Who cares about “the argument” anyway?

Friday, 23rd April 2010 at 16:38 UTC Leave a comment

One of the worst trends I’m seeing in politics right now is a complete disconnect between any sort of debate and the actual, practical outcome. Take for instance Climate Change; major companies are admitting they should be doing something, but doing worse than nothing. Or the Robin Hood Tax campaign, where party leaders are sure its the right thing to do, but cannot bring themselves to place it in their manifestos. Have we reached a point where debate is meaningless?

Climate change is certainly one of the top areas where this has become reality, but its not the first. How much more has been said about the need to cancel third world debt than has actually been done? Suddenly a sort of denial comes into play. “Yes, we agreed to do that ages ago, what are you talking about?” – its starting to drive me up the wall.

It used to be that people who wanted some kind of lefty economic or social policy were told they didn’t know what they’re talking about, couldn’t win an argument, etc. As soon as we started winning arguments its back to ignoring the results. And that’s particularly bad when it comes to acting on the climate science. Suddenly the cuts in CO2 emissions required by the science are ignored because they’re too scary to comprehend for people who have big cars, bigger houses, and even the privilege required to be in the top 1% of polluters world wide.

I’m not entirely sure why this has happened. It wouldn’t have happened without the internet, the continuous torrent of responses that often disseminates information faster than money can stop it. Perhaps its also because people have persistently used all that technology to expose a previous failure of political argument. Its really difficult to tell when this disconnect happened, as well. Perhaps it was around the Iraq war, when essentially a war continued to be fought despite the rapid emergence into daylight of the immense mistake the initial invasion had been.

But it presents a immense challenge to anyone and everyone who dares to believe that “the right idea” should be backed up with action. A lot of it is to do with society’s inertia; as we have ingested the lie that things will improve from one generation to the next, we have become resistant, not to change per se, but to change that doesn’t create a greater sense of affluence, that doesn’t sit well with our sense of entitlement to consume ever more.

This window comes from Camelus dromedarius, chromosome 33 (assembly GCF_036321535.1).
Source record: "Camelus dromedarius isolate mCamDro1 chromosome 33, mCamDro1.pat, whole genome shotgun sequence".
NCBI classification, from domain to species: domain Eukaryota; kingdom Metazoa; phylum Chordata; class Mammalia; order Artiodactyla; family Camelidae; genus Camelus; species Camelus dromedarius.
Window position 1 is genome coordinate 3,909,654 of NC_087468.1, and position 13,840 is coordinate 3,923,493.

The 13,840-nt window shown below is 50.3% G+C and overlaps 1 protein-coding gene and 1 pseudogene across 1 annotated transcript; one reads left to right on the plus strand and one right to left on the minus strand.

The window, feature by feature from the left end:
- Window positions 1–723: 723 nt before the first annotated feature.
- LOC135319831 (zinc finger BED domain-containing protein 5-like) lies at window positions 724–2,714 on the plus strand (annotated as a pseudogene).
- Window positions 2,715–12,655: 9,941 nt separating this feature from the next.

Essentially, a lot of it comes up against consumers and corporations, sometimes one (Oil companies in Iraq), sometimes both (aviation expansion). And it is this exponential element that makes this so tragic; we are not just consuming more than we can afford to, we are increasing our deficit to nature by more every single year.

The real challenge, therefore, is either to convince enough people that consuming is bad, or the government that the threat is so imminent it needs tackling, or to simply prevent the economy from functioning. The problem here being, we can’t stop the economy from functioning without the government from reacting. Its a bit of a conundrum. Of course, as much as anything, it should not be taken as an excuse for inaction: there is plenty that can and should be done. But it highlights the need for public education that connects the human impacts of our actions. It presents part of the frame in which we have to act.

Of course, this can be applied in plenty of other situations. University investment in the arms trade (of course it would be right to only invest in peaceful industries, but we must invest profitably) or any of a number of other arguments. Perhaps you can think of other examples where the moral argument seems to both won and completely ignored? Or even solutions for beating the impasse?

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Entry filed under: Activism, Climate Change, democracy, Ethics, Politics.

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